FB, Microsoft, Google Hunt For Treasure In Rural India
Destination: Rural India. That’s where most global tech giants are heading to this year. Companies such as Facebook, Google and Microsoft are leaving no stones to outshine one other in a bid to capture more rural and non English-speaking Internet users. On one hand, the initiative by these tech majors can not only help in bridging the urban-rural divide, on the other, it can help these companies sell more online advertising on the web and tap into the millions of Indians who own mobile devices.
Facebook: In October, social networking major Facebook, with about 1.2 billion users, and having a little over 100 million of them from India showed a keen interest in connecting Indian villages to the internet with the help of its Internet.org program.
On a two day visit to India, Facebook founder and CEO Mark Zuckerberg met “digitally-savvy” PM Narendra Modi to discuss how the company can help in taking the Internet to the “more than billion people who are still not connected” and that “cost of internet access has to be made affordable.”
According to Zuckerberg, “Connectivity is a human right and we want to build an internet that works for all.”
Facebook has been emphasizing on local content, as experts believe the lack of relevant local language content is why most Indians don’t use internet and the social networking major is working extensively in rural India to enhance connectivity.
Towards this end, the company also announced that it will fund apps and services in local Indian languages for women, students and farmers.
Microsoft: Similar views were echoed by tech major Microsoft that now wants to play a big role in taking the ‘last mile’ of broadband connections to remote and inaccessible parts of India for access to high-speed internet.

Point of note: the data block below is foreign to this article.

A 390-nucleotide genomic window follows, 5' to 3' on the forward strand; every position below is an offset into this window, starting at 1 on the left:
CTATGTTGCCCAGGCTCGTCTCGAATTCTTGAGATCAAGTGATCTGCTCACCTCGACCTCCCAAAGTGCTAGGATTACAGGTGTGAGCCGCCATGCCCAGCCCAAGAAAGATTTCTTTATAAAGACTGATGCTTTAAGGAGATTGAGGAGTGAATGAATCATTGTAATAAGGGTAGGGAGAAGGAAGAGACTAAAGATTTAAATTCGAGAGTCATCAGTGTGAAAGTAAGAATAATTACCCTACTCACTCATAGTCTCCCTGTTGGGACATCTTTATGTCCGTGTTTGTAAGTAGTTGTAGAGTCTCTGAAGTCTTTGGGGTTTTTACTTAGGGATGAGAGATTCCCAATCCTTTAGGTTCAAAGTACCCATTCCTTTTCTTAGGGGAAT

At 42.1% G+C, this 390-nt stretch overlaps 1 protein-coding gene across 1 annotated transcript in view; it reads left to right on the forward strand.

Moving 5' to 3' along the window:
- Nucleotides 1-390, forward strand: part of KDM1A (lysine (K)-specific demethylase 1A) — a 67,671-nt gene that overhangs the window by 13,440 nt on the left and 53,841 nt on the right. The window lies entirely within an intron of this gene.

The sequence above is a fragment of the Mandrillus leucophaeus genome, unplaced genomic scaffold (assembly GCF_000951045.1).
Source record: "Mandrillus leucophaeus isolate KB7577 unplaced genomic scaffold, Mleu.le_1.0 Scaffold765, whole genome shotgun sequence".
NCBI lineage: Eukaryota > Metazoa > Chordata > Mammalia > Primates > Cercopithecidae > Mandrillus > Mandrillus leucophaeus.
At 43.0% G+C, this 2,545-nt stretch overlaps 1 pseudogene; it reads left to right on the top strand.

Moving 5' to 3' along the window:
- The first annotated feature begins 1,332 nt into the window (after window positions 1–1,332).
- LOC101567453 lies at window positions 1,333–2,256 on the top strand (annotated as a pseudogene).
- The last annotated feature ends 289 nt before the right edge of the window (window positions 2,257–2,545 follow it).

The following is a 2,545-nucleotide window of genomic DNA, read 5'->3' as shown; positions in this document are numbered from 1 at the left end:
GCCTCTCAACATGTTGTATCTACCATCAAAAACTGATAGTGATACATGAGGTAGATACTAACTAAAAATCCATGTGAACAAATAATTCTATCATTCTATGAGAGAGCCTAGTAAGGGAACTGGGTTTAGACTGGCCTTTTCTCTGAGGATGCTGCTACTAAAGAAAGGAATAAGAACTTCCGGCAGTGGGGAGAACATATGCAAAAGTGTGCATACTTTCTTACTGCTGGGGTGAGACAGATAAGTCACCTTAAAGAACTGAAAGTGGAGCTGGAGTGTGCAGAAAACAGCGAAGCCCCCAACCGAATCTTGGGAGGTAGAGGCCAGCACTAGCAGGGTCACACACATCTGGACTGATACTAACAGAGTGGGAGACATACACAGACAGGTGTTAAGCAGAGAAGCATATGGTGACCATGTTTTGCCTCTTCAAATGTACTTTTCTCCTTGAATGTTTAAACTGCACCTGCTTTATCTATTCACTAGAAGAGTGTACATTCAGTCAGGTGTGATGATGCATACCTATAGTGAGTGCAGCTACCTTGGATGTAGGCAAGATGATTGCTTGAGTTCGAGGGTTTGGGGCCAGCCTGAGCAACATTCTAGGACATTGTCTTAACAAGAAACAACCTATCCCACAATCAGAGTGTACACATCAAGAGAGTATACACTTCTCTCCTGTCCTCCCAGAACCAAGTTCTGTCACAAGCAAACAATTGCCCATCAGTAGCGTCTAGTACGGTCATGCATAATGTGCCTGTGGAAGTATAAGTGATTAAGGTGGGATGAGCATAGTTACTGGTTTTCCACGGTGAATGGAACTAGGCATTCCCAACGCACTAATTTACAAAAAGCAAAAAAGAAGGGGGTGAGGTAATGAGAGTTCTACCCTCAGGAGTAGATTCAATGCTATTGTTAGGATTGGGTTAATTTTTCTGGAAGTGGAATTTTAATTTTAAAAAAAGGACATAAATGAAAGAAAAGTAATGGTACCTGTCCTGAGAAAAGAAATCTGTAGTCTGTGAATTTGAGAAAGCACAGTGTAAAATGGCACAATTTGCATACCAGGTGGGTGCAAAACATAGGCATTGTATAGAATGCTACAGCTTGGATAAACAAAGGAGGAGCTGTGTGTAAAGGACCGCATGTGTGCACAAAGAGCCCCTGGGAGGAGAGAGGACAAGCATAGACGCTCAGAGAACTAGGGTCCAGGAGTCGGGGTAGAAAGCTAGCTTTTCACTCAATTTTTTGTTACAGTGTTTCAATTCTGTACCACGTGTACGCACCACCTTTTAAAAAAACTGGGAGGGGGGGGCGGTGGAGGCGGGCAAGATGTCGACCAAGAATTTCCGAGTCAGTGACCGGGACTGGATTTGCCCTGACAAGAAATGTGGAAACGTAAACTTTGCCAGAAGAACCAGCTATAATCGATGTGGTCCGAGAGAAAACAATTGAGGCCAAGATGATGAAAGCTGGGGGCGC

The US major, headed by India-born Satya Nadella, has proposed to the telecom department the deployment of its TV WhiteSpace technology for a pilot project in Bangalore. Experts believe this technology has been successfully implemented in the US and in Singapore and has been tested in Kenya, Tanzania, South Africa and the Philippines, among others. While Microsoft has discussed the matter with the Wireless Planning & Coordination wing of the telecom department and submitted the proposal on the same with the objective to provide cost-effective connectivity.
As part of Microsoft’s efforts to provide digital infrastructure in India, CEO Nadella, during his visit to India last month, announced that the company would also set up three data centres in the country by December 2015. These data centres will enable access to customers in banking and financial services as well as the central and state governments.
Google: In order to outdo its other two rivals, Google very recently said it will make the Internet more accessible to India’s non-English speaking population through the Indian Language Internet Alliance (ILIA) that includes media and publishing houses such as ABP News, NDTV, Network18, Jagran Prakashan Ltd and the government-run Centre for Development of Advanced Computing (C-DAC).